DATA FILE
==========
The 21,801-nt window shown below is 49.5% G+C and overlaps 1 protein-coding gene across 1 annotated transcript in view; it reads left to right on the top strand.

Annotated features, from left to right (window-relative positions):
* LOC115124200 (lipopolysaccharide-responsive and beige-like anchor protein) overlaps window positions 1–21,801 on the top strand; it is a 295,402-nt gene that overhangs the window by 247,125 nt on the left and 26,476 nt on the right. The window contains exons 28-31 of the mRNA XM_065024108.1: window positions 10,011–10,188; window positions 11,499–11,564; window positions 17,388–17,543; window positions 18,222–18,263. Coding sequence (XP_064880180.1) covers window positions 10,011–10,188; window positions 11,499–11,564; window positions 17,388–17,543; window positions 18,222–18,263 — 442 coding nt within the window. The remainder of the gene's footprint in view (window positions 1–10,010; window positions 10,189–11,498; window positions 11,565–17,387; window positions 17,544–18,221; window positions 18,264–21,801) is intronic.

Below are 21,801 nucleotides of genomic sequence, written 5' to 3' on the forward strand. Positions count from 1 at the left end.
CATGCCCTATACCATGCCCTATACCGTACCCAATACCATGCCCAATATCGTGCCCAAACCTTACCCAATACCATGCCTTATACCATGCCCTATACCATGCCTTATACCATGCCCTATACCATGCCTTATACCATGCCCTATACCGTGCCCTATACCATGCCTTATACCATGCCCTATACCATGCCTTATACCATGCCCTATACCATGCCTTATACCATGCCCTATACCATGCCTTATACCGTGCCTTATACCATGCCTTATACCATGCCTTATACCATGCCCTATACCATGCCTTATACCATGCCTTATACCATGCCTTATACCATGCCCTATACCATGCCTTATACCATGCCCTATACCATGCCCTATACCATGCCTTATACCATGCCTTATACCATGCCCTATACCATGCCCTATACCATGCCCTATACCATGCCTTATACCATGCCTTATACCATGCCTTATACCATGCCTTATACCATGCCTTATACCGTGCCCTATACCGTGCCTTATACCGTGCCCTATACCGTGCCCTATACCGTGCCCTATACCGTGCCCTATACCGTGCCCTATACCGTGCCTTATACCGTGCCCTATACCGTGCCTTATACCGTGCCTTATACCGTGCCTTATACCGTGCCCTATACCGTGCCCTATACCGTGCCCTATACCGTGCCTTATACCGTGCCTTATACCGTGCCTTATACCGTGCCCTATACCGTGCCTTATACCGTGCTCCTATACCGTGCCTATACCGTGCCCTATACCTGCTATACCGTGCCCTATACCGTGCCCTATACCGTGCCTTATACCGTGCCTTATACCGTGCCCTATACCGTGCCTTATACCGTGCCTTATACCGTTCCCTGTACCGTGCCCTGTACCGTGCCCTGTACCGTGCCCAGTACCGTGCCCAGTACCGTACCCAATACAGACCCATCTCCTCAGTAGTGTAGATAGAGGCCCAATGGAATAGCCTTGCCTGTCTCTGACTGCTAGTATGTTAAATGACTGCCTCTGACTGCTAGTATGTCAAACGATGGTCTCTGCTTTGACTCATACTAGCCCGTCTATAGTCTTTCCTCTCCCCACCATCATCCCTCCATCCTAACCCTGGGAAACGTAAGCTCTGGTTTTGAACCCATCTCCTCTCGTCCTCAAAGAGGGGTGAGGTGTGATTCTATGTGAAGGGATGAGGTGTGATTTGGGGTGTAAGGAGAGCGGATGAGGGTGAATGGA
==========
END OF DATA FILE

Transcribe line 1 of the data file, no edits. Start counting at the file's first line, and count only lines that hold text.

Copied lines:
The 21,801-nt window shown below is 49.5% G+C and overlaps 1 protein-coding gene across 1 annotated transcript in view; it reads left to right on the top strand.